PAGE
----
Augustine of Hippo, The City of God

Honor and Shame

“You come from the Lord Adam and Lady Eve,” said Aslan. “And that is both honour enough to erect the head of the poorest beggar, and shame enough to bow the shoulders of the greatest emperor on earth; be content.”
C. S. Lewis, Prince Caspian

Luther’s Preface to the Small Catechism

This past weekend, while helping my dad clean out his parents’ house for a few hours, I came across my great-grandfather’s Lutheran catechism book. Tonight I perused the well-worn, century-plus book and the hand-written German notes where my great-grandfather noted novel English words and checked off passages he had committed to memory. I also paused to read Dr. Martin Luther’s preface to his Small Catechism, which he addressed to the pastors within his influence. His compassion for the common people rang loudly through his admonitions and warnings to the pastors — I know of few American pastors who wouldn’t wither under his glare — or his pen. – Rufus

Martin Luther, to all faithful and godly pastors and preachers: grace, mercy, and peace be yours in Jesus Christ, our Lord.

The deplorable, miserable conditions which I recently observed when visiting the parishes have constrained and pressed me to put this catechism of Christian doctrine into this brief, plain, and simple form. How pitiable, so help me God, were the things I saw: the common man, especially in the villages, knows practically nothing of Christian doctrine, and many of the pastors are almost entirely incompetent and unable to teach. Yet all the people are supposed to be Christians, have been baptized, and receive the Holy Sacrament even though they do not know the Lord’s Prayer, the Creed, or the Ten Commandments and live like poor animals of the barnyard and pigpen. What these people have mastered, however, is the fine art of tearing all Christian liberty to shreds.

Oh, you bishops! How will you ever answer to Christ for letting the people carry on so disgracefully and not attending to the duties of your office even for a moment? One can only hope judgment does not strike you! You command the Sacrament in one kind only, insist on the observance of your human ways, and yet are unconcerned whether the people know the Lord’s Prayer, the Creed, the Ten Commandments, or indeed any of God’s Word. Woe, woe to you forever!

Therefore dear brothers, for God’s sake I beg all of you who are pastors and preachers to devote yourselves sincerely to the duties of your office, that you feel compassion for the people entrusted to your care, and that you help us accordingly to inculcate this catechism in the people, especially the young. If you cannot do more, at least take the tables and charts for catechism instruction and drill the people in them word for word, in the following way:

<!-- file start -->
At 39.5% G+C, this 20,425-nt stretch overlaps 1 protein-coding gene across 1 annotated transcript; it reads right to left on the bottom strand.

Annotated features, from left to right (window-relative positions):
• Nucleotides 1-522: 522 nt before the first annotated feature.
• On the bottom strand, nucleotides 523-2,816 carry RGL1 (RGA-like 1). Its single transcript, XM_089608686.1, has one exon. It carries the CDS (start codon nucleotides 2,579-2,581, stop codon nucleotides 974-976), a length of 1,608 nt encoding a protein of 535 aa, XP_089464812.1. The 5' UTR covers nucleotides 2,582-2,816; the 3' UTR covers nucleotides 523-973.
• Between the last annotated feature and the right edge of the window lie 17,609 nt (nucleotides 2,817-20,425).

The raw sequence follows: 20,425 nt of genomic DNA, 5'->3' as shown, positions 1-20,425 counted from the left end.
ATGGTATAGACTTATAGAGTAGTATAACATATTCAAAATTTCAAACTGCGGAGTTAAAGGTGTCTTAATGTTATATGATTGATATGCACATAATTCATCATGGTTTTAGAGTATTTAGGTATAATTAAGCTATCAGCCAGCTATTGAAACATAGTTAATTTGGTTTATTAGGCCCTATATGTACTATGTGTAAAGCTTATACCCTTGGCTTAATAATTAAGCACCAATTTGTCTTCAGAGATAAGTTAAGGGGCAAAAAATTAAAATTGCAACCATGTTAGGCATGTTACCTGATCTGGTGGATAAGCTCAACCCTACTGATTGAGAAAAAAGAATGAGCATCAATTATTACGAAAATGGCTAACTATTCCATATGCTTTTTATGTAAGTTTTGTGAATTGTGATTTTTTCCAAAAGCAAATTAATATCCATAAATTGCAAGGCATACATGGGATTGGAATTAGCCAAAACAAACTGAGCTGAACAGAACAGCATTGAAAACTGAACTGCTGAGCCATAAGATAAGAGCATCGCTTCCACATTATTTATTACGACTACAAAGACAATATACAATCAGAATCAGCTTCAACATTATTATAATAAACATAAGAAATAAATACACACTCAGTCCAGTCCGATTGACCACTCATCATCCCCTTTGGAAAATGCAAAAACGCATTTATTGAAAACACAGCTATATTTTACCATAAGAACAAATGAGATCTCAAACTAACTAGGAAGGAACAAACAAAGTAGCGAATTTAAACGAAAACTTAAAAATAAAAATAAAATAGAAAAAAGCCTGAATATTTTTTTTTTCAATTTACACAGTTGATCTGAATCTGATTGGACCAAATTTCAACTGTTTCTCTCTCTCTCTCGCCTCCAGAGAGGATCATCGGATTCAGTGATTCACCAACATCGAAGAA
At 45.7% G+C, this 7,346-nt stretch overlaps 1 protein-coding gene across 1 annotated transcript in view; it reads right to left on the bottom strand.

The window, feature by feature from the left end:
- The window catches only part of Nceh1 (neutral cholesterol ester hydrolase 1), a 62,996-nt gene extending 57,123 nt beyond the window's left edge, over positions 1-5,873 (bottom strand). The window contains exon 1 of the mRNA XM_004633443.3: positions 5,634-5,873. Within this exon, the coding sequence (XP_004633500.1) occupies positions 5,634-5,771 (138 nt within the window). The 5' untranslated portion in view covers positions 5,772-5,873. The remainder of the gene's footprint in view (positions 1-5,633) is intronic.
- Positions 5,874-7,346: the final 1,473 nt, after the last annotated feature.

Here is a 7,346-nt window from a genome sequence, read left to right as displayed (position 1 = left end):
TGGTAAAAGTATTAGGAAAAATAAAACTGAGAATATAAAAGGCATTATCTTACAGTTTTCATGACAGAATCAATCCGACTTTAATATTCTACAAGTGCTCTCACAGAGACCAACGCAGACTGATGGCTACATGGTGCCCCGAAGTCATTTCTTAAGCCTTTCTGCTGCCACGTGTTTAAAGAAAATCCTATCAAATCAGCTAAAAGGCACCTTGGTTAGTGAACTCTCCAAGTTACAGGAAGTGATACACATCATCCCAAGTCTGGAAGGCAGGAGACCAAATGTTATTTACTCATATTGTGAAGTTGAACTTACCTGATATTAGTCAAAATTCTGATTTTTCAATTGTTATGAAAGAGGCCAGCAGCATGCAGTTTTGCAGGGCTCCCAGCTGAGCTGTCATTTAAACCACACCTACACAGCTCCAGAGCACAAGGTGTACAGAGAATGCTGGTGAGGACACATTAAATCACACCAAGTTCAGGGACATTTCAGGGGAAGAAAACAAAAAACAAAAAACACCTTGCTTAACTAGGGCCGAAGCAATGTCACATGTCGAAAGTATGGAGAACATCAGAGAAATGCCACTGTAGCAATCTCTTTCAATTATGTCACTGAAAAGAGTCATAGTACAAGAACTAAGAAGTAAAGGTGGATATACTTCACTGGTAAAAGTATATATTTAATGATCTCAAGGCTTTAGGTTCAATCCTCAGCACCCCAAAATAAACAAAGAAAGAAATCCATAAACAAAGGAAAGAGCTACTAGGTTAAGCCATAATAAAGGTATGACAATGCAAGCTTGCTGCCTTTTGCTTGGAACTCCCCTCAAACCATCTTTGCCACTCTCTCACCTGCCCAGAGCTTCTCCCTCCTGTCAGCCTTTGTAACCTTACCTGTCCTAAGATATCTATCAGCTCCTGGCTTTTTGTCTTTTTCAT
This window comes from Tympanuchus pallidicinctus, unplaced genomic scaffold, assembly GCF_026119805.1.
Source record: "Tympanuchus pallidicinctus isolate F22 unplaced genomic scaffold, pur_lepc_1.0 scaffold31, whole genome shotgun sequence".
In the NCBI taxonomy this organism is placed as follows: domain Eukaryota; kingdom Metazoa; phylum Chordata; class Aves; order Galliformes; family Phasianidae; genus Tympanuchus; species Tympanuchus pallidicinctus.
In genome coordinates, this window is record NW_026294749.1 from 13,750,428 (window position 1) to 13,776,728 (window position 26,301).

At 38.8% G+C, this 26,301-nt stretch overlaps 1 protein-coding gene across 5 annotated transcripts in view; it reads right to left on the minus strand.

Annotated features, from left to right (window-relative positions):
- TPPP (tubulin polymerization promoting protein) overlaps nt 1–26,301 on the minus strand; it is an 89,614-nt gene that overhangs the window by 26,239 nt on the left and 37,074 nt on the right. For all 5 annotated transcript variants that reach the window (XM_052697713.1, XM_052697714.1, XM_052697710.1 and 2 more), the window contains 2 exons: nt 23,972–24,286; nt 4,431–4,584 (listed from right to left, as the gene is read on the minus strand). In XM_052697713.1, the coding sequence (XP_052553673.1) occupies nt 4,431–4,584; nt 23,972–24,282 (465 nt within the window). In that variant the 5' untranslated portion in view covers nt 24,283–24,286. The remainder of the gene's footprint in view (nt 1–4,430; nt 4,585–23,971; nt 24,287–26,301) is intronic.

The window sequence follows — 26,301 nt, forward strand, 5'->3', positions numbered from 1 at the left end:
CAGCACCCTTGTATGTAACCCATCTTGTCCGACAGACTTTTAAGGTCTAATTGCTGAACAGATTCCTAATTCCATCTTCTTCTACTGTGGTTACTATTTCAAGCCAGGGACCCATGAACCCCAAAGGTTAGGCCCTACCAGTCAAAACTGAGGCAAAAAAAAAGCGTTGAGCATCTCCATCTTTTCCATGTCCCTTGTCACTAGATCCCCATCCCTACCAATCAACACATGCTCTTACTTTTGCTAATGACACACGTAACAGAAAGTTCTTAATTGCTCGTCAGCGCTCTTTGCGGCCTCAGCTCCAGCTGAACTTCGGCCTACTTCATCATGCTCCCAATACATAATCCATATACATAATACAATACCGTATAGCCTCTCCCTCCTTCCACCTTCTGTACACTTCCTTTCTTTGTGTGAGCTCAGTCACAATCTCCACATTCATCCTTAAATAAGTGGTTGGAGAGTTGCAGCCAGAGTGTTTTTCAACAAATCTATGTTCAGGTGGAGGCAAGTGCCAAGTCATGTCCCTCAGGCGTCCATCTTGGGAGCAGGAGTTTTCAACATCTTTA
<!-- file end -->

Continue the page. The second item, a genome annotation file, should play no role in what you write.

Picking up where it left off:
First, the pastor should most carefully avoid teaching the Ten Commandments, the Lord’s Prayer, the Creed, the sacraments, etc., according to various texts and differing forms. Let him adopt one version, stay with it, and from one year to the next keep using it unchanged. Young and inexperienced persons must be taught a single fixed form or they will easily become confused, and the result will be that all previous effort and labor will be lost. There should be no change, even though one may wish to improve the text.

The honored fathers understood this well, and therefore they all consistently used one form of the Lord’s Prayer, the Creed, and the Ten Commandments. We should do as they did by teaching these materials to the young and the common man without altering a single syllable and by never varying their wording when presenting or quoting them year after year.

So adopt whatever form you wish, and then stick with it at all times. If, however, you happen to be preaching to some sophisticated, learned audience, then you certainly may demonstrate your skill with words by turning phrases as colorfully and masterfully as you can. But with young persons keep to a single, fixed, and permanent form and wording, and teach them first of all the Ten Commandments, the Creed, the Lord’s Prayer, etc., according to the text, word for word, so that they can repeat it after you and commit it to memory.

But those who refuse to learn are to be told that they are denying Christ and do not belong to Him. They are not to be admitted to the Sacrament, accepted as sponsors at Baptism, or allowed to exercise Christian liberty in any way. They should instead be simply directed back to the pope and his functionaries, yes, even to Satan himself. Moreover, their parents and superiors should refuse them food and drink, telling them that the prince is of a mind to expel such rude persons from his realm, and so on.